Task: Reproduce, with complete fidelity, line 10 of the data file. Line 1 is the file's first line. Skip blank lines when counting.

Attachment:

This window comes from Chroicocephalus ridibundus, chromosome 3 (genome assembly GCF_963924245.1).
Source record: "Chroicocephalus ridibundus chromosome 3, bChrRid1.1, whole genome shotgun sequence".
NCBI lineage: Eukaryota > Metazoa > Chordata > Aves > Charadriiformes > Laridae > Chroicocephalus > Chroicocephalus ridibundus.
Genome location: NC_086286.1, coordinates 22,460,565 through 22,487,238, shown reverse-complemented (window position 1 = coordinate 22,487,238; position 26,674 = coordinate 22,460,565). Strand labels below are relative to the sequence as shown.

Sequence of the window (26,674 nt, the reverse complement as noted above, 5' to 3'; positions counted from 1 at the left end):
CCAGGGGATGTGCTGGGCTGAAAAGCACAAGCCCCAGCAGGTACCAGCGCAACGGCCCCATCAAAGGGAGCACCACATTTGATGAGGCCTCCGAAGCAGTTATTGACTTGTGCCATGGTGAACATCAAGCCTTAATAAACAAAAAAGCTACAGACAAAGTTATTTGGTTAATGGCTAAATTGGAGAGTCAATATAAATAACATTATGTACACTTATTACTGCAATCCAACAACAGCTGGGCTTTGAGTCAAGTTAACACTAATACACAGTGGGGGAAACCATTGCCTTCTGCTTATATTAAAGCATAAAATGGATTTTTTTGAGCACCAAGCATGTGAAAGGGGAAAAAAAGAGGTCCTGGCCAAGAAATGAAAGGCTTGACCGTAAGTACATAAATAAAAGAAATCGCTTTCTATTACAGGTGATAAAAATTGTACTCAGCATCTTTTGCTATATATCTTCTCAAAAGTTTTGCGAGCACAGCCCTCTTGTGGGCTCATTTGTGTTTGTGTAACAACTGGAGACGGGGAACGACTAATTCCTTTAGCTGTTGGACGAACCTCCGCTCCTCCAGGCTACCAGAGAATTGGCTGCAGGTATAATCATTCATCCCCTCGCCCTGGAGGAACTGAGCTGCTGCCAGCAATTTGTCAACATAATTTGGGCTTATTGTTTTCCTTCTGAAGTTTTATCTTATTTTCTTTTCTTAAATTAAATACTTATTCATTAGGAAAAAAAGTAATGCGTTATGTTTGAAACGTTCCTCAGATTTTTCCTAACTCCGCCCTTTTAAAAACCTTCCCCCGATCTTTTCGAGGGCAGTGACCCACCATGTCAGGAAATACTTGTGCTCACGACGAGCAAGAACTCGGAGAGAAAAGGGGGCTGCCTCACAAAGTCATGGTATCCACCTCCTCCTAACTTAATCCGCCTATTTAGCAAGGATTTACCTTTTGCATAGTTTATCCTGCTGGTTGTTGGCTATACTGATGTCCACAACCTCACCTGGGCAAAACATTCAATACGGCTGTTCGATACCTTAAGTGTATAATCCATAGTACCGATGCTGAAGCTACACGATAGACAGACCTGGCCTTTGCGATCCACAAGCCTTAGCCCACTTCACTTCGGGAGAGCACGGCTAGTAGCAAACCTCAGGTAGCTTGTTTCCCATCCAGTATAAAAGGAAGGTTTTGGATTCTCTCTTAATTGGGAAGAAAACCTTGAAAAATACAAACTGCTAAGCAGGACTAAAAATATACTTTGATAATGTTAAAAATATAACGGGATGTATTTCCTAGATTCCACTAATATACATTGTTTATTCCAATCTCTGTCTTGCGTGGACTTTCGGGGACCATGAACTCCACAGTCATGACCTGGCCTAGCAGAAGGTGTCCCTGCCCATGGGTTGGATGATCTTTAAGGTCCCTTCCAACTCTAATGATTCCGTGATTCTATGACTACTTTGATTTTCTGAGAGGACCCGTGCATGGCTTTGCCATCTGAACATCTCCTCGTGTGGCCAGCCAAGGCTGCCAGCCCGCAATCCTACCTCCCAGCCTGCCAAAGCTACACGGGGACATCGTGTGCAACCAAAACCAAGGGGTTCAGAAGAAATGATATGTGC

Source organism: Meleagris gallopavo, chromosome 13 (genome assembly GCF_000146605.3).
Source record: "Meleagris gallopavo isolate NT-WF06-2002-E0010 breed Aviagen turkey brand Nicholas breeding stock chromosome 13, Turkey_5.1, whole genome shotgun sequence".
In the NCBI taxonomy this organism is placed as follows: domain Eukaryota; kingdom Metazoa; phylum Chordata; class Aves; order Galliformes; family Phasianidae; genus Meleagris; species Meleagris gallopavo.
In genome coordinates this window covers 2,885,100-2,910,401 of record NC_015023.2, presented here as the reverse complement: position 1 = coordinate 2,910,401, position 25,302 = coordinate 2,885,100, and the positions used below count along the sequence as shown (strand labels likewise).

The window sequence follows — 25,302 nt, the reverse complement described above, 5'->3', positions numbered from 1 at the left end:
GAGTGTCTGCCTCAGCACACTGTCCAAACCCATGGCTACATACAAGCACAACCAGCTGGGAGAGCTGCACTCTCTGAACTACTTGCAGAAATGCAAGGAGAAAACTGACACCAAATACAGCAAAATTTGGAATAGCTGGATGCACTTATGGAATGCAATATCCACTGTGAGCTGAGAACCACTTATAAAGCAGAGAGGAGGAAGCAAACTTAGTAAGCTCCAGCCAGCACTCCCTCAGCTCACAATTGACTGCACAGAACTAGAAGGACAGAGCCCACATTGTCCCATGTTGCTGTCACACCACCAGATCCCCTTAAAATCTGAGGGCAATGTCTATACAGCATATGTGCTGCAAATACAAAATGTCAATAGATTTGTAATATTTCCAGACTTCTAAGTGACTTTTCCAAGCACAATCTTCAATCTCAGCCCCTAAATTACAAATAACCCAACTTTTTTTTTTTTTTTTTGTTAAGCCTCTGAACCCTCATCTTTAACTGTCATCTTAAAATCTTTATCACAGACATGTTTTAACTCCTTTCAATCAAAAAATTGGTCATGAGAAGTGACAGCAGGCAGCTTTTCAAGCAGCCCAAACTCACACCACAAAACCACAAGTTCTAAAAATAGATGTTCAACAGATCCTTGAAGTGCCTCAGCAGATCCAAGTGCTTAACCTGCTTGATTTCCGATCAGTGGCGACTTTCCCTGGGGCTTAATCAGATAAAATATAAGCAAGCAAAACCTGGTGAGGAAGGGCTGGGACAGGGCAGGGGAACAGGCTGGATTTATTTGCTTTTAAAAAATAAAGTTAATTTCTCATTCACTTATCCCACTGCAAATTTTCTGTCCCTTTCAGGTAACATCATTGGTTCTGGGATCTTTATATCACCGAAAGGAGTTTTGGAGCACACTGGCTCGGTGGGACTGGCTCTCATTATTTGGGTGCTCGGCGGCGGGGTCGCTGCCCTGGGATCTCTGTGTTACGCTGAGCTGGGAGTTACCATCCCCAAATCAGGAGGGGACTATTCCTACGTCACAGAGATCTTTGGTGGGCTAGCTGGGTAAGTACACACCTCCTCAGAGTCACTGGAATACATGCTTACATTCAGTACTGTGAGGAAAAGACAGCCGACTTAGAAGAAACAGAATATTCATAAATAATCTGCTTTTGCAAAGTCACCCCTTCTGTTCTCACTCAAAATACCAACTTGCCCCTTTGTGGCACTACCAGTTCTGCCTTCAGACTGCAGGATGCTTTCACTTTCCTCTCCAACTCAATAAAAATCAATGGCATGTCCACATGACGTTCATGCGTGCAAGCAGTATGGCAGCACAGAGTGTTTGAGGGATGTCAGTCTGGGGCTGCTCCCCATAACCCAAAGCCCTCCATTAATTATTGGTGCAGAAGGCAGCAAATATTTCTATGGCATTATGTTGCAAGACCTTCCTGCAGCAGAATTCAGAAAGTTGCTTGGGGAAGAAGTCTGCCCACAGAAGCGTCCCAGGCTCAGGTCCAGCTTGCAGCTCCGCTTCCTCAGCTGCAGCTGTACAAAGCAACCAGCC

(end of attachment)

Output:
In genome coordinates this window covers 2,885,100-2,910,401 of record NC_015023.2, presented here as the reverse complement: position 1 = coordinate 2,910,401, position 25,302 = coordinate 2,885,100, and the positions used below count along the sequence as shown (strand labels likewise).